Got goat’s milk? For several years now goat’s milk has gotten a lot of press both as a substitute for cow’s milk in formula and as food for older babies and children. But is it really better? When is it safe?
For babies under one year of age, breastmilk or an FDA approved infant formula is the most important part of their diet.
Plain, straight milk – from cows or goats- doesn’t have many of the essential nutrients found in breastmilk and formula. Giving plain milk of any kind to young babies has been associated with anemia, intestinal distress, kidney problems and poor growth. So it’s important to continue breastfeeding and / or giving an approved formula until at least one year of age.
Goat’s milk formula has been altered to be more like breastmilk – just like with cow’s milk formula – but hasn’t been shown in studies to be any better for babies than cow’s milk formula. If your baby is having an issue with cow’s milk formula, discuss your options with your pediatrician. There are many choices out there and your pediatrician can help you figure out which is best for your individual baby.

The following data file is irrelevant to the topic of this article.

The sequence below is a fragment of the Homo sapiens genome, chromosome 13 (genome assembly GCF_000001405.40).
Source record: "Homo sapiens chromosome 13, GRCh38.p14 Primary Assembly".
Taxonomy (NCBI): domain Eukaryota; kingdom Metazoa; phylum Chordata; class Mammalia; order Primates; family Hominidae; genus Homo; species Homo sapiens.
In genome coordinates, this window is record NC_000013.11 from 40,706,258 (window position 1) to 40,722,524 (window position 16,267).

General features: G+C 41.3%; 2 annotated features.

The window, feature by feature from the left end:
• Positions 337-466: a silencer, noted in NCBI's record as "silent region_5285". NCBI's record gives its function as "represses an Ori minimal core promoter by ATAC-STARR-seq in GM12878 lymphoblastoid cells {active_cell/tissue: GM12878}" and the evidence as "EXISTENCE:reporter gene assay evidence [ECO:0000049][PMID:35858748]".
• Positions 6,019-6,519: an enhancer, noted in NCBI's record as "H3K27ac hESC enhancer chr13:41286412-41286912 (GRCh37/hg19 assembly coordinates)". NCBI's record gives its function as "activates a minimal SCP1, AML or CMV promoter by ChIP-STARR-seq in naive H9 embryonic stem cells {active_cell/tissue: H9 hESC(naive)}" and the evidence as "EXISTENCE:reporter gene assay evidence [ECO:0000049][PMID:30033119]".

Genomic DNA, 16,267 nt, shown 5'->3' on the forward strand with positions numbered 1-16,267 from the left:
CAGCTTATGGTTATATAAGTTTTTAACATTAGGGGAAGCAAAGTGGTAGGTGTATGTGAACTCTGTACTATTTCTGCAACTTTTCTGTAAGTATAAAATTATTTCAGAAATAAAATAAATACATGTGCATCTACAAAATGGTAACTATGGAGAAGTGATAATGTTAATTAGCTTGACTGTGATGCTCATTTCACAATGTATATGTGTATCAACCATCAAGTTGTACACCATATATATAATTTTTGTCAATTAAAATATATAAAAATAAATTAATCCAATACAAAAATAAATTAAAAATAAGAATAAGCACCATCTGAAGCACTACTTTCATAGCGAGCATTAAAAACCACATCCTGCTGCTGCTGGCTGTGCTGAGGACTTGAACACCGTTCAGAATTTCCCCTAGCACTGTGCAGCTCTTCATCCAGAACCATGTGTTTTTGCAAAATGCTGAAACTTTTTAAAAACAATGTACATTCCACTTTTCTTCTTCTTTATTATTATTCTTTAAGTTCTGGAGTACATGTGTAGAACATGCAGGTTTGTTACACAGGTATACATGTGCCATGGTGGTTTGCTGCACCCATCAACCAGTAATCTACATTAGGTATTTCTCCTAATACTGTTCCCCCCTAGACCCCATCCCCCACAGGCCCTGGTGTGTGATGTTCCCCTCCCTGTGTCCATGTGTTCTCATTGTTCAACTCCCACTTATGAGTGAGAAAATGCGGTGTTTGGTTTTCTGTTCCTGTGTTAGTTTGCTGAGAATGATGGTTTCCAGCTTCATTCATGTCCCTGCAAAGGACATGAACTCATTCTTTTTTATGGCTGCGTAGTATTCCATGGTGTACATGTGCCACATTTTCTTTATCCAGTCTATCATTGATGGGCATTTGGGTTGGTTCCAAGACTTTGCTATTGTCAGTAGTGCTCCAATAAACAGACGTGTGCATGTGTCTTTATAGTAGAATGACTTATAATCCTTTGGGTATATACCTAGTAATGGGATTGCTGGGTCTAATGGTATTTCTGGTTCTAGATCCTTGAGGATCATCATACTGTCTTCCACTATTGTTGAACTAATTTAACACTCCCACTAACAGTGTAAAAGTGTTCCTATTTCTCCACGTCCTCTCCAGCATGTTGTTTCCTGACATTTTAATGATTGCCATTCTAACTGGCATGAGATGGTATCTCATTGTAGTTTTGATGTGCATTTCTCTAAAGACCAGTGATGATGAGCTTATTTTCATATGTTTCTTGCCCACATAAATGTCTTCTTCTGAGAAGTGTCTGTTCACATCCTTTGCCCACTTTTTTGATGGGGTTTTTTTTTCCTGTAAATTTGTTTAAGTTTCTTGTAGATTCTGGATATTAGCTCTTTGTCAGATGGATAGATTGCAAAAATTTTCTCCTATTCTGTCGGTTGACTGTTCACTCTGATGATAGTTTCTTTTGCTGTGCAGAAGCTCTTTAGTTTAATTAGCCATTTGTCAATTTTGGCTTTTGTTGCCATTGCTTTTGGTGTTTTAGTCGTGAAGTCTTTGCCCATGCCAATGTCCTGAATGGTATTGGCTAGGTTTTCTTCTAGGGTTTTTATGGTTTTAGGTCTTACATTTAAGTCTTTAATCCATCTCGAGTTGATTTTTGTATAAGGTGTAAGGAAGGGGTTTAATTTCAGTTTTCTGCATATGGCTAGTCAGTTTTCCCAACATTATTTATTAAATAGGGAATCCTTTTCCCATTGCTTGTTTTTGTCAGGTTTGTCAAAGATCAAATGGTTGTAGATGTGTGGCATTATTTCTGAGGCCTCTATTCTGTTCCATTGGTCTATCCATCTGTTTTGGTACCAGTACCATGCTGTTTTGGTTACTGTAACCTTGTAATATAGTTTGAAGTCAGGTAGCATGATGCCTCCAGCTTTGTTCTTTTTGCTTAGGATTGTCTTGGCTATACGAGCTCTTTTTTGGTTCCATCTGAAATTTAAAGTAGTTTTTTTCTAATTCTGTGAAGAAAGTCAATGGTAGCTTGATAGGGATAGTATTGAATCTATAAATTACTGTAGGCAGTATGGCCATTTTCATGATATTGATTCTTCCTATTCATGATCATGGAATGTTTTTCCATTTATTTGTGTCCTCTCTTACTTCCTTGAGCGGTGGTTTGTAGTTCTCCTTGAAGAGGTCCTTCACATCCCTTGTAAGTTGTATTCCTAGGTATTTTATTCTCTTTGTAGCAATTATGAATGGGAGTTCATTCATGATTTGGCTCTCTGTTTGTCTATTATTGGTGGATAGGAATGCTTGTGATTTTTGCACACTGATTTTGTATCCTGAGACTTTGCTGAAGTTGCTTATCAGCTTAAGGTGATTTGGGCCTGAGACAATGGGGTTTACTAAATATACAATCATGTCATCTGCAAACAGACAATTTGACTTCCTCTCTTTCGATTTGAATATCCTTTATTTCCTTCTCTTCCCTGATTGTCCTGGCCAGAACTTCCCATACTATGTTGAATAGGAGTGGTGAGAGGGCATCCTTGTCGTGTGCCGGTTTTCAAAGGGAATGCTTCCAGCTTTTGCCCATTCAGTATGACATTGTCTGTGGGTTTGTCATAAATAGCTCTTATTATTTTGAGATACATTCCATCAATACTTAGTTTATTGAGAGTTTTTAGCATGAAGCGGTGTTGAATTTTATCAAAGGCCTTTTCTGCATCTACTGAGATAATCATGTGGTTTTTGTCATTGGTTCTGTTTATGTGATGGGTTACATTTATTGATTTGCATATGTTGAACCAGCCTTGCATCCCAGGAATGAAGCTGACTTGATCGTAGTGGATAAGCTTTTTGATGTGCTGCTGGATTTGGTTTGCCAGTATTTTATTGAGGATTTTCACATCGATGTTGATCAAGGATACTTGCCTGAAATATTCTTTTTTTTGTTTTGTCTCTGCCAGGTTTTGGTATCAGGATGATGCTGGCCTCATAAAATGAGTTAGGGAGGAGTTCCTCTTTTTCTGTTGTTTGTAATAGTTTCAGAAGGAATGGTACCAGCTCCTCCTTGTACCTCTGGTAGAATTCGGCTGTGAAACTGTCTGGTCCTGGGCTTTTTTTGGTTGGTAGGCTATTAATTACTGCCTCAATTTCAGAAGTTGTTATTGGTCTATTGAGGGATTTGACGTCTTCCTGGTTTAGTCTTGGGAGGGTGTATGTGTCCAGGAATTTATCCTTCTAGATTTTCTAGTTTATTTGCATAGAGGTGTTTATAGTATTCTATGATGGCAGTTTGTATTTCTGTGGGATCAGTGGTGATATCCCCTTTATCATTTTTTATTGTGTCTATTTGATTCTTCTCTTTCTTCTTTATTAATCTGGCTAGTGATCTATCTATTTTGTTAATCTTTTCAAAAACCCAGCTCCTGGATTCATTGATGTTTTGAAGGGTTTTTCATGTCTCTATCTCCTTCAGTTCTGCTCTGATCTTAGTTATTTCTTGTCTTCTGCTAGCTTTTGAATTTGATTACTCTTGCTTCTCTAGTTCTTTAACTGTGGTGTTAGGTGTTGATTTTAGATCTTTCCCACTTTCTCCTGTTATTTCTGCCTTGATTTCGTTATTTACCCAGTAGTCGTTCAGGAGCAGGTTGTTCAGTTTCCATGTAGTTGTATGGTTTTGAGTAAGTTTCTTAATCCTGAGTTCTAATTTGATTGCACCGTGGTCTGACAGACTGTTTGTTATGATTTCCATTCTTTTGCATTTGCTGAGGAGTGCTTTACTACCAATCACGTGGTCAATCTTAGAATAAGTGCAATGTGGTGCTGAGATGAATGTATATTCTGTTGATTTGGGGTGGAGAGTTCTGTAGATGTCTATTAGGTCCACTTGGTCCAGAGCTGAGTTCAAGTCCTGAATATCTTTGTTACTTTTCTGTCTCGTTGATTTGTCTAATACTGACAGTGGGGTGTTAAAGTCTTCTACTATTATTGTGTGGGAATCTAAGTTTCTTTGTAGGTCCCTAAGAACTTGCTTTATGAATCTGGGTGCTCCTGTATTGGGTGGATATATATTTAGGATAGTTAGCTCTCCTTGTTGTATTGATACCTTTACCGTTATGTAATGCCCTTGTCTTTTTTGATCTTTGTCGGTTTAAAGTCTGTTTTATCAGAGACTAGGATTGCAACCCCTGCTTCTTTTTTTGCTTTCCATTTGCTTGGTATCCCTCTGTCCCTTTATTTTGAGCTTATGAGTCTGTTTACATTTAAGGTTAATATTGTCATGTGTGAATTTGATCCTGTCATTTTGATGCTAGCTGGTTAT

But what about goat’s milk for babies after their first birthday and older children?
Goat’s milk does have a different mix of proteins, fats and sugars from cow’s milk. And while no study has shown consistent advantages to that, some parents do report symptom improvement in toddlers with digestion problems. While, compared to cow’s milk, goat’s milk does have higher levels of some nutrients like Vitamin A, it has less of others like Vitamin B12 and Folic Acid. So if your toddler is having issues digesting cow’s milk, it may be worth giving goat’s milk a try – just look for one that’s been fortified.